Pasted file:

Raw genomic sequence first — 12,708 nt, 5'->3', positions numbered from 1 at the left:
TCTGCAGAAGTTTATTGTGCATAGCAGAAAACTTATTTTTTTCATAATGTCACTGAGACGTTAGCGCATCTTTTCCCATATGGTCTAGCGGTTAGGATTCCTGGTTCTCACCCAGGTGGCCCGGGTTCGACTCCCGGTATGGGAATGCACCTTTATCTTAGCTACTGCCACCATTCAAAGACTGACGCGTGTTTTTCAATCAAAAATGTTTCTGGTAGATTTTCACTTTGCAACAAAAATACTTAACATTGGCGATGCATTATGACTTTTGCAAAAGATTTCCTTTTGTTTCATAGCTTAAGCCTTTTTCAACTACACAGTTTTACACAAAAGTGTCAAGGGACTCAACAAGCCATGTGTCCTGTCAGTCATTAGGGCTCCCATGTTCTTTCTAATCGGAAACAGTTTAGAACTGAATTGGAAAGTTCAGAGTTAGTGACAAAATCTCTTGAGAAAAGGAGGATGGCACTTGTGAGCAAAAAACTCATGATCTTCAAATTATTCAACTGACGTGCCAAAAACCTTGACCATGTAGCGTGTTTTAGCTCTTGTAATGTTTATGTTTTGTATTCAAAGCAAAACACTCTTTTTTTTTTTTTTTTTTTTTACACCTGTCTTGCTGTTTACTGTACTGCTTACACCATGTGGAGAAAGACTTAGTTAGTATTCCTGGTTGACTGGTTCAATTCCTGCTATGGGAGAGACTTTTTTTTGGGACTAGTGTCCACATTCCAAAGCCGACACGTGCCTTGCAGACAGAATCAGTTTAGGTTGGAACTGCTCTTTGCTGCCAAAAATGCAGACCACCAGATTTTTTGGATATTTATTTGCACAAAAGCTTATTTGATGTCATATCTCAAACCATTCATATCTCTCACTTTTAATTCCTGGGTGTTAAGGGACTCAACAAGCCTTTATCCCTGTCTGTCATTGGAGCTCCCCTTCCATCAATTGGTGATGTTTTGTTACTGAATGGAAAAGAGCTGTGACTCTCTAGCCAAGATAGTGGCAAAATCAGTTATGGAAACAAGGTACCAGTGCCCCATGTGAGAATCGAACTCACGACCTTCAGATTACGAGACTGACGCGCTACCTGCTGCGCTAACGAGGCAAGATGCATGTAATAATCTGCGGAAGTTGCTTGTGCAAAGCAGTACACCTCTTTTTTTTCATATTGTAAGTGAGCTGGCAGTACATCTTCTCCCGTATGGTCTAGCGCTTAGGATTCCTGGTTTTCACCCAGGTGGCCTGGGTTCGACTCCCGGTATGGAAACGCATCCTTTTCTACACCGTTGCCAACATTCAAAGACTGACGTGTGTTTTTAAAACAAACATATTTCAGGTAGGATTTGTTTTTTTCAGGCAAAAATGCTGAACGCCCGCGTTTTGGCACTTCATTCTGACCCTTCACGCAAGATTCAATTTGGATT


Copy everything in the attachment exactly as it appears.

Raw genomic sequence first — 12,708 nt, 5'->3', positions numbered from 1 at the left:
TCTGCAGAAGTTTATTGTGCATAGCAGAAAACTTATTTTTTTCATAATGTCACTGAGACGTTAGCGCATCTTTTCCCATATGGTCTAGCGGTTAGGATTCCTGGTTCTCACCCAGGTGGCCCGGGTTCGACTCCCGGTATGGGAATGCACCTTTATCTTAGCTACTGCCACCATTCAAAGACTGACGCGTGTTTTTCAATCAAAAATGTTTCTGGTAGATTTTCACTTTGCAACAAAAATACTTAACATTGGCGATGCATTATGACTTTTGCAAAAGATTTCCTTTTGTTTCATAGCTTAAGCCTTTTTCAACTACACAGTTTTACACAAAAGTGTCAAGGGACTCAACAAGCCATGTGTCCTGTCAGTCATTAGGGCTCCCATGTTCTTTCTAATCGGAAACAGTTTAGAACTGAATTGGAAAGTTCAGAGTTAGTGACAAAATCTCTTGAGAAAAGGAGGATGGCACTTGTGAGCAAAAAACTCATGATCTTCAAATTATTCAACTGACGTGCCAAAAACCTTGACCATGTAGCGTGTTTTAGCTCTTGTAATGTTTATGTTTTGTATTCAAAGCAAAACACTCTTTTTTTTTTTTTTTTTTTTTACACCTGTCTTGCTGTTTACTGTACTGCTTACACCATGTGGAGAAAGACTTAGTTAGTATTCCTGGTTGACTGGTTCAATTCCTGCTATGGGAGAGACTTTTTTTTGGGACTAGTGTCCACATTCCAAAGCCGACACGTGCCTTGCAGACAGAATCAGTTTAGGTTGGAACTGCTCTTTGCTGCCAAAAATGCAGACCACCAGATTTTTTGGATATTTATTTGCACAAAAGCTTATTTGATGTCATATCTCAAACCATTCATATCTCTCACTTTTAATTCCTGGGTGTTAAGGGACTCAACAAGCCTTTATCCCTGTCTGTCATTGGAGCTCCCCTTCCATCAATTGGTGATGTTTTGTTACTGAATGGAAAAGAGCTGTGACTCTCTAGCCAAGATAGTGGCAAAATCAGTTATGGAAACAAGGTACCAGTGCCCCATGTGAGAATCGAACTCACGACCTTCAGATTACGAGACTGACGCGCTACCTGCTGCGCTAACGAGGCAAGATGCATGTAATAATCTGCGGAAGTTGCTTGTGCAAAGCAGTACACCTCTTTTTTTTCATATTGTAAGTGAGCTGGCAGTACATCTTCTCCCGTATGGTCTAGCGCTTAGGATTCCTGGTTTTCACCCAGGTGGCCTGGGTTCGACTCCCGGTATGGAAACGCATCCTTTTCTACACCGTTGCCAACATTCAAAGACTGACGTGTGTTTTTAAAACAAACATATTTCAGGTAGGATTTGTTTTTTTCAGGCAAAAATGCTGAACGCCCGCGTTTTGGCACTTCATTCTGACCCTTCACGCAAGATTCAATTTGGATT